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by Abigail Van Buren

New Husband Objects to Old Boyfriend's Christmas Visit

DEAR ABBY: Twelve years ago, our 16-year-old daughter, "Heather," began dating "Johnny," a nice boy from a troubled home. During the three years they went together, Johnny became almost like a foster son to us. We provided emotional support he didn't get at home, and he even lived with us for a year before going to college.

Even though Heather's relationship with him ended nine years ago, we have stayed close to Johnny. He has spent every Christmas at our home.

Heather married last summer and wants to bring her new husband home for Christmas this year. (Since we live on opposite coasts, visits are infrequent.)

Our daughter has no objection to her former boyfriend's presence, but her husband refuses to come if Johnny is here -- which he has been every Christmas for the past 12 years. Heather defends her husband and has requested we disinvite Johnny.

I feel torn about what to do, Abby. On the one hand, I don't want to distance my daughter and her husband, whom we are still getting to know. On the other hand, I feel a responsibility for Johnny with whom we've grown so close. Over the years he has come to count on our love and support and considers us his "family." What in the world should I do? -- CAUGHT IN THE MIDDLE

DEAR CAUGHT: It is regrettable that your daughter's husband feels threatened by this man who is such a large part of all your lives. Chalk it up to immaturity, insecurity and a controlling nature.

However, to keep peace in the family, invite Johnny to spend any holidays with you that your daughter and son-in-law cannot.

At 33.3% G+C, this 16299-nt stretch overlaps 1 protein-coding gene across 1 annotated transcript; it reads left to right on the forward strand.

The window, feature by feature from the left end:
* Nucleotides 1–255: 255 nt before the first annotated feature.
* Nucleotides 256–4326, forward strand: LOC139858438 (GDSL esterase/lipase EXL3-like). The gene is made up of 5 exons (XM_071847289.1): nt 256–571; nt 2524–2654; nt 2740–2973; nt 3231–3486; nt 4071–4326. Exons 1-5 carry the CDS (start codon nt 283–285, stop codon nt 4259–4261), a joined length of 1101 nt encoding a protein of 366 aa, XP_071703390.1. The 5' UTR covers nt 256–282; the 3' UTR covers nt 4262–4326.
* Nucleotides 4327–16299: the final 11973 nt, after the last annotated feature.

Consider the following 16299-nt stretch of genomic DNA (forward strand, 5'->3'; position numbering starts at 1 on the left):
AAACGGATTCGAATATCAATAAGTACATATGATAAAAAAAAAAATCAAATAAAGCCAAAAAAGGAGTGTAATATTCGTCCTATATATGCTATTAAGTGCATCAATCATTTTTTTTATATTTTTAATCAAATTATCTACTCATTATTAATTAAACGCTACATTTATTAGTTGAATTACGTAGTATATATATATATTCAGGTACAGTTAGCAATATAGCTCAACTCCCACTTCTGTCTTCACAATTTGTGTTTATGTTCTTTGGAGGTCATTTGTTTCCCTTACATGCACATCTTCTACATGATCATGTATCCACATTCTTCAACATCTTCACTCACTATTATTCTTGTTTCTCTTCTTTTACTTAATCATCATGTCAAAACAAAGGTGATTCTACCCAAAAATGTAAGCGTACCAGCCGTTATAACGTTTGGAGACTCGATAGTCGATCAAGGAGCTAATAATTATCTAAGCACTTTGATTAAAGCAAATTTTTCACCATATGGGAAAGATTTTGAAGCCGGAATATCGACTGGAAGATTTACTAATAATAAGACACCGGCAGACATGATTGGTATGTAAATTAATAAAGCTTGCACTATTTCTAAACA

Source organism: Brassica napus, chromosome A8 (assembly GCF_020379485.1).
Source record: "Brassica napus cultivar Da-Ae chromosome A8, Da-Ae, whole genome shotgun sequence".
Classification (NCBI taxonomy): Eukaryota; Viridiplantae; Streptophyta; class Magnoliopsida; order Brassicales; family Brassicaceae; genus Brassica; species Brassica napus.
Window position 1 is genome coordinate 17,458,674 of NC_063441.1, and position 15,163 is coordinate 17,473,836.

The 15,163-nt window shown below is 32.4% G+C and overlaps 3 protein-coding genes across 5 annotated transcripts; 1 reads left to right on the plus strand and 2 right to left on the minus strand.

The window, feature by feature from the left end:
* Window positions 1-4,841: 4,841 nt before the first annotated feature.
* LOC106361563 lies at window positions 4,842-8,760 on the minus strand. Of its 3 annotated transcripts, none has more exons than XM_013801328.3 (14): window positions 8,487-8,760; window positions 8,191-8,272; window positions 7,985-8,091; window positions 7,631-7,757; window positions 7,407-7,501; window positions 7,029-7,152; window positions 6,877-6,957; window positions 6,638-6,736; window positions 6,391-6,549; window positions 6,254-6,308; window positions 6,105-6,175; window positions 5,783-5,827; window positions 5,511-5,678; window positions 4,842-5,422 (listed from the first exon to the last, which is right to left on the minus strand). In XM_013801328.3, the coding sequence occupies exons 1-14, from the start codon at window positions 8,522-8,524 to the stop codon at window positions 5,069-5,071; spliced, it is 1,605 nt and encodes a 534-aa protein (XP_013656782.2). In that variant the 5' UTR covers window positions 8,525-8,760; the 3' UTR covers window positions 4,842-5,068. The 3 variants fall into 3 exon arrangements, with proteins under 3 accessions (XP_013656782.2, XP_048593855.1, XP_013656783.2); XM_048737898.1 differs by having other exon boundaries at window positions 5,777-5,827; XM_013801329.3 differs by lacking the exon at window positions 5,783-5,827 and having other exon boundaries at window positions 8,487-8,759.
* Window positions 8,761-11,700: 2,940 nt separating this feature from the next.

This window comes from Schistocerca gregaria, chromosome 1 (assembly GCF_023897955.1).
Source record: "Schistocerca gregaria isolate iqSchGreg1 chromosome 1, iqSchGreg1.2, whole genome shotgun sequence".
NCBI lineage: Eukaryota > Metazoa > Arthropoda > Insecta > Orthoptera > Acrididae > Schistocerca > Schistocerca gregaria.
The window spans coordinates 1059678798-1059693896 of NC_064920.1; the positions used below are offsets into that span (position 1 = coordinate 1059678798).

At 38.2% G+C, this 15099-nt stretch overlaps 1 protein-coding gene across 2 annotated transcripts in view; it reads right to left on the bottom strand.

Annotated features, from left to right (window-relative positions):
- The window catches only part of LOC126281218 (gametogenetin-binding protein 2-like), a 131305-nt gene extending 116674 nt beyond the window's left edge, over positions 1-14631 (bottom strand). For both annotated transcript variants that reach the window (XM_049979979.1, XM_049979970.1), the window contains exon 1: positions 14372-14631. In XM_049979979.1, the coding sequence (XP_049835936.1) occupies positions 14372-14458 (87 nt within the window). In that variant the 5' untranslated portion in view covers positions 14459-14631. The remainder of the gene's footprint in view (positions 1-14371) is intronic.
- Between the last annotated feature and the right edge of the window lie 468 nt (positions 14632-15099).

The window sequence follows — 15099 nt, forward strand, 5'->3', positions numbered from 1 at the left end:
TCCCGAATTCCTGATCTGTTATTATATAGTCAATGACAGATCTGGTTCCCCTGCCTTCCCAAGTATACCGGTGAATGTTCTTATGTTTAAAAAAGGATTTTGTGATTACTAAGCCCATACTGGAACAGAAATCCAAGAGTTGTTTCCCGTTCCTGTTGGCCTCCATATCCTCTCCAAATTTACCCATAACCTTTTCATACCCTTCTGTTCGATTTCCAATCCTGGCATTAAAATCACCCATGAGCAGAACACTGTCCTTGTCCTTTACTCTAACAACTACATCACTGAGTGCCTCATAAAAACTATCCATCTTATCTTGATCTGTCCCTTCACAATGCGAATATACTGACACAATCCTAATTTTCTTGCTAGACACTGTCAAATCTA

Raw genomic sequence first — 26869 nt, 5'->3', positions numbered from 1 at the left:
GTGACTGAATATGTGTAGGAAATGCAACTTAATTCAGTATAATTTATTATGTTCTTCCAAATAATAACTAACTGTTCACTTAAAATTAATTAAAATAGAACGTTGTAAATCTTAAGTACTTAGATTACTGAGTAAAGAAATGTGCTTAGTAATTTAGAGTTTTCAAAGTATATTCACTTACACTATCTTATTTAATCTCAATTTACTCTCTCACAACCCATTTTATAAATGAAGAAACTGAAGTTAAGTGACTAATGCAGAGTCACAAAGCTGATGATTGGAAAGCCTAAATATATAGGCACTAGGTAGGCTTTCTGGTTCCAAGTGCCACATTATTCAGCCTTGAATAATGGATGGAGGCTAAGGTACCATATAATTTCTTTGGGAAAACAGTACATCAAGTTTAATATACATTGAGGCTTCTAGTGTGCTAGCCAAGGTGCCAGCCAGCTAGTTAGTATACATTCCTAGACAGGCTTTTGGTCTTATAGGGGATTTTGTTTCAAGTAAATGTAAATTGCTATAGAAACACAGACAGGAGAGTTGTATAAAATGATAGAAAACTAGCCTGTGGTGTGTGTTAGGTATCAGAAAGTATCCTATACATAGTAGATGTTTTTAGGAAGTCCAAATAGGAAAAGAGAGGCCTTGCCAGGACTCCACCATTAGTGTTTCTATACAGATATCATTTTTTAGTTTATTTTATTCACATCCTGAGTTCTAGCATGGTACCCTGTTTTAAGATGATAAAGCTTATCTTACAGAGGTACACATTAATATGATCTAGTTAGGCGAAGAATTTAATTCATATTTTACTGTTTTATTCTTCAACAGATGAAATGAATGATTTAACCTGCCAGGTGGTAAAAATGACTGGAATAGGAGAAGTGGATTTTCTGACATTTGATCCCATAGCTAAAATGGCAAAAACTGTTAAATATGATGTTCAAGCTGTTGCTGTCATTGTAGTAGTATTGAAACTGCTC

P.S. Heather should be the one to break the news to Johnny. After all, she's an adult now. It should be done soon, so he can make other plans.

DEAR ABBY: Our son came to us and said that his friend -- I'll call her Cheryl -- wanted to stay with us until she got on her feet. We agreed.

Cheryl had a job making $10 an hour, but she quit. She says she's looking for another job, but from what we see, all Cheryl does is party with her friends and go to church. Then she sleeps all day.

Our son is sleeping on the couch. Cheryl is living in his bedroom. When she comes in late she disturbs his sleep, and he has to be at work at 3:30 a.m.

Cheryl refuses to follow our house rules. Once in a while, she will sweep or do the dishes, but that's all she contributes. Her mother lives in town, but Cheryl says she can't stay with her parents. She gave our son one reason, and me a different one.

It has been two months, Abby. We would like her to move out, but she has no job. What should we do? -- HAD IT IN LAS VEGAS

DEAR HAD IT: Cheryl is not your responsibility. Give her a deadline to make other living arrangements and be out of your home -- and insist upon it! You'll be doing her -- and yourselves -- a favor. As long as you tolerate her freeloading, it will continue.

Dear Abby is written by Pauline Phillips and daughter Jeanne Phillips.

What teens need to know about sex, drugs, AIDS, and getting along with peers and parents is in "What Every Teen Should Know." To order, send a business-size, self-addressed envelope, plus check or money order for $5 (U.S. funds only) to: Dear Abby, Teen Booklet, P.O. Box 447, Mount Morris, IL 61054-0447. (Postage is included.)

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